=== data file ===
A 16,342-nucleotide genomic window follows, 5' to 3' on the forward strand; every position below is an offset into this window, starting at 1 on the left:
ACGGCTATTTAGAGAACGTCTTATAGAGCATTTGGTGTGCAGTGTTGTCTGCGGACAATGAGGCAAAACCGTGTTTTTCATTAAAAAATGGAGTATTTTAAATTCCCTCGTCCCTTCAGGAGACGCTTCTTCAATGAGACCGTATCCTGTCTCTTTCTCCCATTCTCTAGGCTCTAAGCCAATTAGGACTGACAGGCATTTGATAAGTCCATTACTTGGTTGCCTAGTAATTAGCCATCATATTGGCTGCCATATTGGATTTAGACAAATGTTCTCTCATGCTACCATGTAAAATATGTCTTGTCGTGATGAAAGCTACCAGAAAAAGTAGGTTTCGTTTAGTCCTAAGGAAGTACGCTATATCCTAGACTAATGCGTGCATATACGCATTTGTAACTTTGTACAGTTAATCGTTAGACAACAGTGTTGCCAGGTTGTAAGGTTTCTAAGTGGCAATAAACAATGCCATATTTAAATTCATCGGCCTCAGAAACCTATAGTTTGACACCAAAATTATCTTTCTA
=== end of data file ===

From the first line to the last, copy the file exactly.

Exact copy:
A 16,342-nucleotide genomic window follows, 5' to 3' on the forward strand; every position below is an offset into this window, starting at 1 on the left:
ACGGCTATTTAGAGAACGTCTTATAGAGCATTTGGTGTGCAGTGTTGTCTGCGGACAATGAGGCAAAACCGTGTTTTTCATTAAAAAATGGAGTATTTTAAATTCCCTCGTCCCTTCAGGAGACGCTTCTTCAATGAGACCGTATCCTGTCTCTTTCTCCCATTCTCTAGGCTCTAAGCCAATTAGGACTGACAGGCATTTGATAAGTCCATTACTTGGTTGCCTAGTAATTAGCCATCATATTGGCTGCCATATTGGATTTAGACAAATGTTCTCTCATGCTACCATGTAAAATATGTCTTGTCGTGATGAAAGCTACCAGAAAAAGTAGGTTTCGTTTAGTCCTAAGGAAGTACGCTATATCCTAGACTAATGCGTGCATATACGCATTTGTAACTTTGTACAGTTAATCGTTAGACAACAGTGTTGCCAGGTTGTAAGGTTTCTAAGTGGCAATAAACAATGCCATATTTAAATTCATCGGCCTCAGAAACCTATAGTTTGACACCAAAATTATCTTTCTA